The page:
Ekundayo George is a sociologist and a lawyer.  He has also taken courses in organizational and micro-organizational behavior, and has significant experienced in business law and counseling (incorporations, business plans, contracts and non-disclosure agreements, teaming and joint venture agreements), diverse litigation, and regulatory practice.  He is licensed to practice law in Ontario, Canada, as well as in New York, New Jersey, and Washington, D.C., in the United States of America (U.S. business advising, outsourcing and cross-border trade, technology contracts, and U.S. financing).  See, for example:  A writer, blogger, and avid reader, Mr. George is a published author in Environmental Law and Policy (National Security aspects), and has sector experience in healthcare, communications, financial services, real estate, international trade, eCommerce, Cloud, and Outsourcing.


Mr. George is also an experienced strategic consultant; sourcing, managing, and delivering on large, high stakes, strategic projects (investigations, procurements, and consulting engagements) with multiple stakeholders and multidisciplinary project teams.  See, for example:


Hyperlinks to external sites are provided to readers of this blog as a courtesy and convenience, only, and no warranty is made or responsibility assumed by either or both of George Law Offices and Strategic IMPRIME Consulting & Advisory, Inc. (“S’imprime-ça”) including employees, agents, directors, officers, successors & assigns, in whole or in part for their content, accuracy, or availability.


This article creates no lawyer-client relationship, and is not intended or deemed legal advice, business advice, the rendering any professional service, or attorney advertising where restricted or barred.  The author and affiliated entities specifically disclaim and reject any and all loss claimed, no matter howsoever resulting as alleged, due to any action or inaction done in reliance on the contents herein.


[1] Isha Suri.  Nirvanix Closing Down, Gives Two Weeks’ Notice of Service Shutdown.  Published on, September 24, 2013.  Web:

[2] Ekundayo George.  To Cloud or Not to Cloud: What are Some of the Current, Most Pertinent Pros and Cons?  (at “Disadvantages potential – Vendor Inelasticity”).  Published on, December 28, 2011.  Web:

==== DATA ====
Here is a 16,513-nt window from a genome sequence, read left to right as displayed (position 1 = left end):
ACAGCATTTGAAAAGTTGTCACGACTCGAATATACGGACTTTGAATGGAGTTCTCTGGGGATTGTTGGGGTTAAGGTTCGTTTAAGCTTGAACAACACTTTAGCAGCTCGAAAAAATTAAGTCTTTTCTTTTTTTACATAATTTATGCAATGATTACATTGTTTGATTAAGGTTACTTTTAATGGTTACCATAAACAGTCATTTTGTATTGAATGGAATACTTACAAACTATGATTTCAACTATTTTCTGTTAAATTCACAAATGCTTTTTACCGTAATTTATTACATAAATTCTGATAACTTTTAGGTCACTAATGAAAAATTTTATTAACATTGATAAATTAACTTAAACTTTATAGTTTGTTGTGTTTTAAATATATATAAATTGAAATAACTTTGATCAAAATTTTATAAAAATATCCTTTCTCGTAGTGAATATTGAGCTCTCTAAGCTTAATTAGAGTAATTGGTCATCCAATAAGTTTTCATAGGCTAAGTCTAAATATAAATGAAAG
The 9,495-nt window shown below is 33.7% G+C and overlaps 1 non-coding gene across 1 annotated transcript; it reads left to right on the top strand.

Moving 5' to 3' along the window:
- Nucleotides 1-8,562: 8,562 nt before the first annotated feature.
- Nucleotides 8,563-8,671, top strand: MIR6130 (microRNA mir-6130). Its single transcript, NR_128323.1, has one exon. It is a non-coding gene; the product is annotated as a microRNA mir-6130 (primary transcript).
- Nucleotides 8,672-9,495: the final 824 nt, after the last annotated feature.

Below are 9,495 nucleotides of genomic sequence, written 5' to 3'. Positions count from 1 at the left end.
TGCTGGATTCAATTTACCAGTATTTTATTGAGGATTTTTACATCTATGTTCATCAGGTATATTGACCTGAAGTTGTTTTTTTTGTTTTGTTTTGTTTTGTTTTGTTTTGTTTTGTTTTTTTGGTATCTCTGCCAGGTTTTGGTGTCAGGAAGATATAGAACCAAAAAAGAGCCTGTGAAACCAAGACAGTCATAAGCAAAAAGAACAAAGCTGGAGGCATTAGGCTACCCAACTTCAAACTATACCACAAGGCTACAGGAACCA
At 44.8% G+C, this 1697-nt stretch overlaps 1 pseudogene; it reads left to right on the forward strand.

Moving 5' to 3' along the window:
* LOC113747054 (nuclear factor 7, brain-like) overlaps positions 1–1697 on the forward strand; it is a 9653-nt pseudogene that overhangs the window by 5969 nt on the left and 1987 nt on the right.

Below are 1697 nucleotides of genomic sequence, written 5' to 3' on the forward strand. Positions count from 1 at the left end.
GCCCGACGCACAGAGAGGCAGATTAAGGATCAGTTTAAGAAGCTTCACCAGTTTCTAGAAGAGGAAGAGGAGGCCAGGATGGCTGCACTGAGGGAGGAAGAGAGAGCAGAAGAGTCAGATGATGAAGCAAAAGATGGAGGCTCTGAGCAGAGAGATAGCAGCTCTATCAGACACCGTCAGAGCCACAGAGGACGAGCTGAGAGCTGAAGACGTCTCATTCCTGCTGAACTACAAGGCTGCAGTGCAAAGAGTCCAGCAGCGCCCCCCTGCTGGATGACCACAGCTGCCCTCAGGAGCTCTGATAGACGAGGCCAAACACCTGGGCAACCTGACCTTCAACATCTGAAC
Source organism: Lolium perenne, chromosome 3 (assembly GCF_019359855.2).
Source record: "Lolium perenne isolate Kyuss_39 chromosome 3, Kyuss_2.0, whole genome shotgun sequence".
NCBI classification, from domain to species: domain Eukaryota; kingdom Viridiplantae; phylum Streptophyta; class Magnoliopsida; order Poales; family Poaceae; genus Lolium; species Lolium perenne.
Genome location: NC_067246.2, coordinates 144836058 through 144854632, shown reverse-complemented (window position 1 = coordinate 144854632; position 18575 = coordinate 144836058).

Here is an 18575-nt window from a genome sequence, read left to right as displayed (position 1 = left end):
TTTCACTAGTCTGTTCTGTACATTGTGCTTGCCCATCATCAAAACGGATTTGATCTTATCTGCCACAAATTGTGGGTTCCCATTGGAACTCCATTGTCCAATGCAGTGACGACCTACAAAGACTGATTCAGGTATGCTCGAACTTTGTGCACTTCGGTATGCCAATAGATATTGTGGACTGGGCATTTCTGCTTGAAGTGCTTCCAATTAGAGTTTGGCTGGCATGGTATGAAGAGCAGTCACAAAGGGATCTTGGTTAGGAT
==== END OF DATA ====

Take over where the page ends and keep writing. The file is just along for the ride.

[3] Ekundayo George.  Data Protection and Retention in the Cloud: Getting it Right (at “1. Backup Cloud).  Published on, March 11, 2013.  Web:

[4] Id. at “4. Traditional off-Cloud Backup”, and at footnote 13).

[5] Ekundayo George.  In who’se pocket is your data packet? – International Data Governance (at “d”).  Published February 6, 2013.  Web:

[6] Jeffrey Schwartz.  Cloud Storage Provider Nirvanix Goes Belly-Up, Customers Panic To Move Data.  Published on, September 19, 2013.  Web:!

[7]Risk Management” (such as in preventing to the extent possible, planning for, and effectively prevailing with regard to this type of snafu) and “Stakeholder Management” (calming and reassuring those division heads and business unit leaders who’se core and critical functions are residing, and hopefully resiliently so, in the Cloud, during any time of crisis), have been identified as the new and added “need to have” softer business skills for IT professionals who plan to survive and thrive in the rapidly evolving (and reputedly short-skilled) Cloud space.  See Steve Ranger.  Big data, cloud computing experts hard to hire, bosses admit.  Published on, September 23, 2013.  Web:  For a broader overview of the changing nature of IT skills with regard to changing technologies, such as Cloud Computing, see Ekundayo George.  Why “will” IT jobs persist through changing technology, and why “must” IT initial education and ongoing training be both constant, and consistent?  Published on June 5, 2013.  Web: